If you are a Texas teacher, you know about the ELPS (English Language Proficiency Standards). Well, at the very least, you have heard the acronym and you have probably attended a training or two with ELPS in the title.
The question is, "What can the ELPS do for you and your students?" Believe it or not, I really don't think the ELPS were created to add one more thing to the already long list that teachers have to do!
Think of your TEKS (content standards) as a mountain that you must hike with your students. Your goal is to get all of your students to the top of that mountain. The problem is that your hikers all show up with varying degrees of gear and equipment. Some are new to hiking while others have many experiences on this type of terrain. Some show up completely decked out in REI or Patagonia gear while others arrive in flip flops.
In the context of a classroom with English language learners, the ELPS represent the equipment that native language speakers "should" already possess as they being their hike towards the content. With those students, a teacher might not need to spend as much time accessing prior knowledge, building background, and developing vocabulary. She can set her sights on the summit and move forward, pausing occasionally to help her hikers adjust to the uniqueness of this particular climb.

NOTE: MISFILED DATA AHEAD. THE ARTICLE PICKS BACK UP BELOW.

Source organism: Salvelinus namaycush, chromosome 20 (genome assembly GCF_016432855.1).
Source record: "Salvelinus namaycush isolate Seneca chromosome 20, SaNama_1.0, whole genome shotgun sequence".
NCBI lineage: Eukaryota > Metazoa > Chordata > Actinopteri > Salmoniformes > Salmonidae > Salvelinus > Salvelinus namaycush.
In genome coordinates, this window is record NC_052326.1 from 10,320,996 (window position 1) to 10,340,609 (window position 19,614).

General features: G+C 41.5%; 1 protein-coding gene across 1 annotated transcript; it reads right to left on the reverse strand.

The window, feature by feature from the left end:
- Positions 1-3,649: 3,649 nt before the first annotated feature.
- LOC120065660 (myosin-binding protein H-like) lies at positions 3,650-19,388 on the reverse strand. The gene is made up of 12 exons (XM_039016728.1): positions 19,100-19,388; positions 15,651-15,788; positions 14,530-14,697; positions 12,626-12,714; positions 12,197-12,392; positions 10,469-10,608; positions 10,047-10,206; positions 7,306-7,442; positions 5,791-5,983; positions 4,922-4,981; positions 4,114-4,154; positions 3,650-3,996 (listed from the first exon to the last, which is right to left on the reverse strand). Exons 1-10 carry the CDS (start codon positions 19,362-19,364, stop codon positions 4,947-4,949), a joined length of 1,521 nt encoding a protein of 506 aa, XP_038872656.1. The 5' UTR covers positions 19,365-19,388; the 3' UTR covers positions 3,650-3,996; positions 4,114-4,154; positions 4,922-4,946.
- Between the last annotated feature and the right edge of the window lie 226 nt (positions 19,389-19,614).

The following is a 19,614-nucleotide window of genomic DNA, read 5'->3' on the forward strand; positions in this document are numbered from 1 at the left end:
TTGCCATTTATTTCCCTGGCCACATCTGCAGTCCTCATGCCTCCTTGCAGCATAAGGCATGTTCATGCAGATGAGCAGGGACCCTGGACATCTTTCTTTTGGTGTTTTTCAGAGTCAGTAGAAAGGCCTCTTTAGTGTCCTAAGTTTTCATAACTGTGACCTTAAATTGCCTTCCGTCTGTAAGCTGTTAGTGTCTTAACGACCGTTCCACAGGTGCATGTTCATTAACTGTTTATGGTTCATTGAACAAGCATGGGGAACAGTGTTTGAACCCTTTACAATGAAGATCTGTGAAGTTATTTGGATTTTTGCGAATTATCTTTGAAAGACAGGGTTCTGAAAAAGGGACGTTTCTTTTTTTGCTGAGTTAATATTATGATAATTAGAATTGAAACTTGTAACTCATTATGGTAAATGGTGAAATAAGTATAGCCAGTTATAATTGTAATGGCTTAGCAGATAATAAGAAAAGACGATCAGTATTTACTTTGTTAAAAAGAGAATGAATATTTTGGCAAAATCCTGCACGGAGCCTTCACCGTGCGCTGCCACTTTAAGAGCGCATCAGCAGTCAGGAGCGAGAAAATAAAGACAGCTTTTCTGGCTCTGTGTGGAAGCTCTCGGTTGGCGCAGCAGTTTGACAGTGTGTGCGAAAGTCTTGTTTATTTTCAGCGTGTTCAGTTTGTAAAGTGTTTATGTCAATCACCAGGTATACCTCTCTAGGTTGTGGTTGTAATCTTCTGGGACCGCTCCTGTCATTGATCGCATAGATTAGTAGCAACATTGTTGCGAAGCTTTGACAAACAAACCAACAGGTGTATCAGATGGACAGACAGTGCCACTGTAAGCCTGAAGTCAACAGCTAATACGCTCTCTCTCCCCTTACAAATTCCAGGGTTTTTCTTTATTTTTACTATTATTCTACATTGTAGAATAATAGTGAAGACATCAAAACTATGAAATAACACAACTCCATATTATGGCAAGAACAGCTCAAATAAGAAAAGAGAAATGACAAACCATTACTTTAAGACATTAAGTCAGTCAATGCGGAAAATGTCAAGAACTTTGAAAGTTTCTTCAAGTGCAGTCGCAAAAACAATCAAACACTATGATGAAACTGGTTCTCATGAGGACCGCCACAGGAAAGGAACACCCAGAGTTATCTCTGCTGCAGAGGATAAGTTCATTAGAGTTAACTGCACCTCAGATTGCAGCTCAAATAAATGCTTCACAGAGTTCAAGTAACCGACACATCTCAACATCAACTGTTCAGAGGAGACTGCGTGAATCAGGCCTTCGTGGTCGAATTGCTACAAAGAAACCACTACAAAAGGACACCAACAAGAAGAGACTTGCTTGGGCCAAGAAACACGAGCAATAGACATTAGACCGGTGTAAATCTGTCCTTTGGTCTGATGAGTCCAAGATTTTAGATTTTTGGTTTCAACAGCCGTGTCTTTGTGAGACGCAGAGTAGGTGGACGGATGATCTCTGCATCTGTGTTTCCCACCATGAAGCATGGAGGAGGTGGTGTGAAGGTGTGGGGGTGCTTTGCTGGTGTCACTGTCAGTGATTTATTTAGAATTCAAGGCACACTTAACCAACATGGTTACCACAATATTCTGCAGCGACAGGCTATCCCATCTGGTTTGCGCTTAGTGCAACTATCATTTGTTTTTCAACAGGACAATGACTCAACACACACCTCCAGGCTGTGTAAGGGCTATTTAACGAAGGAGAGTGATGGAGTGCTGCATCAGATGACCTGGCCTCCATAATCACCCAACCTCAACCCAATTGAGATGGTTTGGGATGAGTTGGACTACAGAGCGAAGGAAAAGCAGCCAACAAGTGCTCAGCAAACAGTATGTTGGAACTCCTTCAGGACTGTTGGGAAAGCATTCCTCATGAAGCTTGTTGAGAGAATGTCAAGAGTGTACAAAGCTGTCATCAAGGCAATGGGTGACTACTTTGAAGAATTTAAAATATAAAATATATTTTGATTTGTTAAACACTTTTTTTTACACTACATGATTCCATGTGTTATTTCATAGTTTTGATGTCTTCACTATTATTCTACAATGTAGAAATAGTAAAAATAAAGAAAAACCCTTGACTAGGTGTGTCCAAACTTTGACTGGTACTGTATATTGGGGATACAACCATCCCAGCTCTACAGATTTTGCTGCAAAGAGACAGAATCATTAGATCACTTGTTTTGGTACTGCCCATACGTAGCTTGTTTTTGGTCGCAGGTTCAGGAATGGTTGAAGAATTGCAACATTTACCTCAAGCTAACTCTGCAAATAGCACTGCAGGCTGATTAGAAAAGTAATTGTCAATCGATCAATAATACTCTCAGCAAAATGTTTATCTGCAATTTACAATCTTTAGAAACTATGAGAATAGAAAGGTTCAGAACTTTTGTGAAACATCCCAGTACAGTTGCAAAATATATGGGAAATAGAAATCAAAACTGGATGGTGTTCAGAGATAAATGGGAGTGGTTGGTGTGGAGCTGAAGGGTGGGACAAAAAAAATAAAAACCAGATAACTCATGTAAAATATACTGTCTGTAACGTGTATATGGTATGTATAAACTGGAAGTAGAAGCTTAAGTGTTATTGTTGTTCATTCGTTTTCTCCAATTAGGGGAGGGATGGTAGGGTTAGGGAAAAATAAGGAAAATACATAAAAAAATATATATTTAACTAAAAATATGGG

The English learners, however, may not bring all of the equipment that those native speakers bring to the trailhead. Remember, it is highly likely that THEY DO HAVE hiking equipment. It might not be from REI. It might look different. They may not even realize that some of the items in their home could be used for hiking (hello? biliteracy transfer? :)). It is the role the guide/teacher to ready her hikers before beginning the hike so that the hike goes as smoothly as possible and all of the hikers make it to the top.
The ELPS really can help us ready our students for our content lessons (reading, math, science, P.E., etc.). As you plan your lessons, think about what "equipment" a native speaker would bring to that lesson (background knowledge about a topic, a variety of descriptive words, ability to speak in the past tense, etc.). Then, consider how you might provide a scaffold to your English learners so that they too could access the same content.
Graphic organizer? Sharing in cooperative groups? Using prior experiences to build meaning? Language frames? The ELPS are like an equipment catalog for teachers. When you know your students' language proficiency levels, you can identify which of the standards you will need to use for supporting your students. Unfortunately (or fortunately, depending on how you look at it), you cannot plan a scope and sequence for using the ELPS like you can with your content standards. Which ELPS (equipment) you use on a given day for a lesson will depend upon the specific objective (mountain) and your students' current language levels (how much equipment they currently have or lack).
So that is my little analogy. At this point, you may be telling me to "go take a hike"! My hope is that you would find the ELPS to be a resource for you rather than one more annoyance of being an educator. I would love to hear your thoughts!